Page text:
Security experts today reported a "sharp increase" in the amount of spam email offering 'romantic' contacts.
Sophos warned that such emails can have a number of aims, including confirming that an email address is active and thus more attractive to spammers.
More sinisterly, such spam can lead to a confidence trick that sees the recipient build up a 'relationship' with their new electronic friend and ultimately hand over money or personal information.
An example of a spammed email message claiming to come from 'pretty young women' reads as follows:
'Hello my dear friend
I was looking through the web few weeks ago and found your profile. Now I decided to email you to get to know you better. I am coming to your country in few weeks and thought may be we can meet each other. I am pretty looking girl. I am 25. Do not reply to this email address directly. Email me back at [email address removed].'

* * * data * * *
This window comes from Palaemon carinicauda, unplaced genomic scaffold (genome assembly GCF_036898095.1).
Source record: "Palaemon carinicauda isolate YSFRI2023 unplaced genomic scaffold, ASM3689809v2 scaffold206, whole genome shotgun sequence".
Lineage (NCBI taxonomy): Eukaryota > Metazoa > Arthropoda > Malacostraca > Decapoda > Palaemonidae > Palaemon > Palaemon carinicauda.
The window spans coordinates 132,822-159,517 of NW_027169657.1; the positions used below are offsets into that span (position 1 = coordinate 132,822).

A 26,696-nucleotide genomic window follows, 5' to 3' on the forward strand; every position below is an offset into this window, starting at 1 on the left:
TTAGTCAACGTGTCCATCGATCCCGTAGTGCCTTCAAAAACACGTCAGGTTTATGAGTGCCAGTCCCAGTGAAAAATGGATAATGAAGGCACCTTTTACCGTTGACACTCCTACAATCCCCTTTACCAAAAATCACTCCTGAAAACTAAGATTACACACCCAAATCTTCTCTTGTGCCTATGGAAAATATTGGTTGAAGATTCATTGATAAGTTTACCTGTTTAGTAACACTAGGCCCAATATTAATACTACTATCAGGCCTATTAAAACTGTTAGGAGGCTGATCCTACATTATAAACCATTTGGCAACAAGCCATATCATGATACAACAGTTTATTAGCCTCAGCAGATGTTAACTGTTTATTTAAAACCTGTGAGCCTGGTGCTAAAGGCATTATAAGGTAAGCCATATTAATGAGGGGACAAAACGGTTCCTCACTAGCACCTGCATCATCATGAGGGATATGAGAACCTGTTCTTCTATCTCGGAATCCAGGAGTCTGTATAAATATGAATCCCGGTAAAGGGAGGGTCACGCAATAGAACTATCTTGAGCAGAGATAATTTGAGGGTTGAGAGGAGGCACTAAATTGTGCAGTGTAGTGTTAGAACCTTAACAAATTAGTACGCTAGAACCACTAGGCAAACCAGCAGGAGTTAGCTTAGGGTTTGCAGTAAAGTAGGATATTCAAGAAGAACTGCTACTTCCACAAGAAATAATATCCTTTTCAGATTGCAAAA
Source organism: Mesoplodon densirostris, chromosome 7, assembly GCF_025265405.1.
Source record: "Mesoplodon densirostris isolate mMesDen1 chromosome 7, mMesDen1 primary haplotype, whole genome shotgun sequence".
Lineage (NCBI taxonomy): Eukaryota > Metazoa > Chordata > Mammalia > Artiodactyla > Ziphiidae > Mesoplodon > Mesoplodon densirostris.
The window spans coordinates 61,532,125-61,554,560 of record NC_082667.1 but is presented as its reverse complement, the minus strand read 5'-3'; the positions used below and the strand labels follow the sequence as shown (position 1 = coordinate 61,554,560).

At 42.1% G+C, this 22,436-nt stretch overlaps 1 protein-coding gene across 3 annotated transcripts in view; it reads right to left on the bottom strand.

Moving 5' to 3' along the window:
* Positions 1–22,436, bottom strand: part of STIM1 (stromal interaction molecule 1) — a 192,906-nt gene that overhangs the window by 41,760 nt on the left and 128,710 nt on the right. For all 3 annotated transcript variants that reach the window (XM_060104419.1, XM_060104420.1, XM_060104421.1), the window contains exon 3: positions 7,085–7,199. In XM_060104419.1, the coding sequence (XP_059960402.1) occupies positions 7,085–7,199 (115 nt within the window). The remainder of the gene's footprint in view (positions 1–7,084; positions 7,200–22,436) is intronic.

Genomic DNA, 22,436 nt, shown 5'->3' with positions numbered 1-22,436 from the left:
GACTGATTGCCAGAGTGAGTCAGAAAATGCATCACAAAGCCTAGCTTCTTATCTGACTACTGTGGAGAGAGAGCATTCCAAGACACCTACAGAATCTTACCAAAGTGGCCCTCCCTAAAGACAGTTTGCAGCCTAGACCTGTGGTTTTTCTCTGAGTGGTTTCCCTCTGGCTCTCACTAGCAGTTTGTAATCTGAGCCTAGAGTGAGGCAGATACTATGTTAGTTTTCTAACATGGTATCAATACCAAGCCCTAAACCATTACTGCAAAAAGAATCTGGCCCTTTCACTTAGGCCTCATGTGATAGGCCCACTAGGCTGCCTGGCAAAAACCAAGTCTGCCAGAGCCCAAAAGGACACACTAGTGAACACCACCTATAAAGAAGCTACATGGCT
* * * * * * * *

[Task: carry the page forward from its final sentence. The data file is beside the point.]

"Some people need a reality check and should ask themselves whether it is really likely that an unknown young woman would see them on the web and be moved to make contact," said Graham Cluley, senior technology consultant at Sophos.
"And even if they were, would this be the sane behaviour of anyone you would ever want to meet?
"If you do reply to a message like this, the danger is that you will not just be confirming that your email address is 'live', but you could also be pulled into a circle of deception designed to separate you from the contents of your wallet."
Sophos noted that the email addresses used to contact the supposed author of the message are, in some cases, the same as known spam sites selling pharmaceutical products.
"There is more medical and pharmaceutical related spam than any other kind, so it is no surprise to see that some spammers may be using the lure of pretty young women to hook the unwary," added Cluley.
Volume of 'romantic' spam jumps sharply
By Robert Jaques on Aug 23, 2006 10:13AM